Wednesday, 30 December 2009

DRD, Translink and Beyond Beyond the Pale

Zones of Inequality

The Department for Regional Development (DRD) currently has a Public Transport Reform Consultation,
Equality Impact Assessment document [pdf format] out for consultation.

3.10 .. to provide additional transport services across our vast rural communities in line with the Minister’s objective of tackling regional disparities and promoting
equality of service.

Perhaps the Minister ought to have a look at the iLink 'smart' card scheme:

iLink is the new integrated smartcard from Translink which provides unlimited day, weekly or monthly bus and rail travel within 3 specified zones across Northern Ireland.

The Pale or #1 Zone is essentially Belfast. Those who wish to venture out into the jungle north of Glengormley are in Beyond the Pale or #2 Zone. Those with more money than sense have entered Beyond Beyond the Pale or #3 Zone as they've sped beyond Antrim. The zones are Belfast centric and Translink have provided
a simple calculator to help the traveller work out how much they will be stung.

A card for unlimited daily travel in the comfort of #1 Zone costs £5, for a little less comfort #2 Zone costs £9 and for the rocky road/track experience #3 Zone costs £15.

To get a measure of the inequality Derriaghy to Dundonald and back via the Belfast City Hall is a distance of about 22 miles for £5 in #1 Zone. The less fortunate who do the three mile round trip from Holywood to Cultra are in #2 Zone so they may have a cheaper option than the £9 one. Give a thought for those circling the 11 miles Coleraine triangle all day long, clockwise or anti-clockwise, for the princely sum of £15.

Folks in Derry/Londonderry are paying up to three times as much for a similar but possibly worse public service. Forty years ago there would have indignant protests against such blatant discrimination but not now.

Thursday, 24 December 2009

Mallow, County Cork, and the Pig Farmer

Nevin's tale about the whiskey factory reminded me of an encounter my friend Marie and I once had in Co Cork.

Many years ago on my first trip to Ireland (1992) I was driving down around Mallow with my friend and we were trying to find a farm. And why we were actually looking for this particular farm was that my friend Marie and I had stopped at the East Clare Heritage Centre to do some research into her family history. At the centre we were told about the farm and that descendants of the family (that Marie was related too) still farmed there.

So off we drove to search out this farm, and getting hopelessly lost, we saw a pig farmer and stopped to ask more directions to the farm. The more he tried to explain the less we understood (mostly due to his accent and decision to keep giving us the shortest way to the farm). In the end he said, “What the hell I’m not doing anything?” and got in the back of the car to guide us there. We certainly knew he was a pig farmer - from the smell in the back of the car I was really sure he had a couple of pigs under his coat! - and opened all the windows but he guided us to the farm and wouldn’t stay and let us drive him back, choosing to walk back instead!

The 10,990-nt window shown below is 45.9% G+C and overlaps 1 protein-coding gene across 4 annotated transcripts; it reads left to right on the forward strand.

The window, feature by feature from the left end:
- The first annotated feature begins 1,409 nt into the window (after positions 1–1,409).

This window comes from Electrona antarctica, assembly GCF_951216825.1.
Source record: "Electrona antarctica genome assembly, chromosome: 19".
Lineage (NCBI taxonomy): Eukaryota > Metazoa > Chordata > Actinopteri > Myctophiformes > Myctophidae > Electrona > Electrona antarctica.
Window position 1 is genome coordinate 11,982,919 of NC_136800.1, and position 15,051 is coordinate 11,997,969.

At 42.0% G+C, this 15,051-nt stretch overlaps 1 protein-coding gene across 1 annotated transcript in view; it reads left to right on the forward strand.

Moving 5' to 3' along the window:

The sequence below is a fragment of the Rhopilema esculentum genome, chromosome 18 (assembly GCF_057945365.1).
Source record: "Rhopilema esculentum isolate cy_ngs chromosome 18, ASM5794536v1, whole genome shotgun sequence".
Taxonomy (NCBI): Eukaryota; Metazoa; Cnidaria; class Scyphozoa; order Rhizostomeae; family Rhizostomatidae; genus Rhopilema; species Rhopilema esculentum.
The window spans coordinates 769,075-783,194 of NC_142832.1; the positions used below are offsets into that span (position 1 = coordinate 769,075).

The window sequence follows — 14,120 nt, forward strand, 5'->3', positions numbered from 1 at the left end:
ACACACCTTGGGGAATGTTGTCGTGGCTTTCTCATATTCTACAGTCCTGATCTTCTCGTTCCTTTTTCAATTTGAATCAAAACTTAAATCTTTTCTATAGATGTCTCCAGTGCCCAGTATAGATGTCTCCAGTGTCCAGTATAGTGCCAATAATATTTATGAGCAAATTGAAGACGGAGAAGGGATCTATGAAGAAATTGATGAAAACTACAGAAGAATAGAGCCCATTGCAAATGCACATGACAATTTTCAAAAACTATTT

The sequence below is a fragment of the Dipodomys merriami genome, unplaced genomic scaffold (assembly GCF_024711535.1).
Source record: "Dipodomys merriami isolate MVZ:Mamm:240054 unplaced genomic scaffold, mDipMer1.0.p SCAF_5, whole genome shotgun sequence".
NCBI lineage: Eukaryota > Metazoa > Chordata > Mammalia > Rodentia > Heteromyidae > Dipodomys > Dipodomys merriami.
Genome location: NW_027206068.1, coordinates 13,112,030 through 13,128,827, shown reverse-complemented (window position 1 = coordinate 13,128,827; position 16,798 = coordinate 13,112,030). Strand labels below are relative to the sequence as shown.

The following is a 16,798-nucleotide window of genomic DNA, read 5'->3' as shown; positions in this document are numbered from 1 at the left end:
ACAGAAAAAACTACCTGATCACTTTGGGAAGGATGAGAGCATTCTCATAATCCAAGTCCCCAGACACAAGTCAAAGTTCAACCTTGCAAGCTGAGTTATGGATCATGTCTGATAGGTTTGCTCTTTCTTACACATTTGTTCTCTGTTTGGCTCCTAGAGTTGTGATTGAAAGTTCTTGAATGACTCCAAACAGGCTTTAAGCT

The owners of the farm walked out their door and we assumed just to see who had arrived at their home, but we were greeted with, “So you be the girls from Australia!” Apparently the lady at the East Clare Heritage Centre that we had originally spoken to had phoned ahead and told them to expect us. We were flabbergasted. They immediately took us inside where we found they had laid a table of tea and sweets in preparation for our arrival!!

Marie still keeps in touch with her distant family and, honestly, if the farmer hadn’t helped us I’m sure we would never have found the place. I’ve never forgotten the help this farmer gave us so I know that the tourists you helped will always remember what you did.


Jennie Fairs.

NALIL co-ord, AU

Wednesday, 23 December 2009

Rathlin and Cape Clear Ferry Problems Continue

The Department for Regional Development (DRD) in Belfast and the Department of Community, Rural and Gaeltacht Affairs (DCRGA) in Dublin as well as other government agencies cannot be too comfortable with the negative publicity that continues to surround Rathlin Island Ferry Limited (RIFL) and its sister company, Tithe Saoire Chléire Teo, in Cape Clear, Co Cork.

News emanating from DCRGA sources indicates that Tithe Saoire Chléire Teo is pulling out of the Cape Clear Ferry contract from 28 February 2010. I understand that RIFL may also be facing an industrial tribunal in the spring. I'm told that the DCRGA could find itself in the High Court in 2010 following a legal challenge to another ferry contract award.

The much vaunted Rathlin Express catamaran seems to have spent much of its time tied up in Rathlin harbour; it's also been to Moville twice, Coleraine once and on recent overnight trips to and from the Arklow dockyard where it was built. Perhaps proper assessments should have been made prior to the acceptance of a tender about the suitability of such a vessel for the year round operation on the turbulent waters of Rathlin Sound.

One year on and the Committee for Regional Development has yet to scrutinise the December 2008 report into certain aspects of the awarding of the Rathlin ferry contract. Perhaps the hold-up is caused by the associated EU Commission inquiry into the same contract. The December report has been found not to be water-tight so that could also have added to the delay. Some of the documentation being processed by the Maritime and Coastguard Agency and the Department for Transport looks a bit dodgy to say the least. Shadows on copied documents would indicate that perhaps key information has been deliberately blanked out. Perhaps all will become clearer when the EU Commission and the CRD have done their work.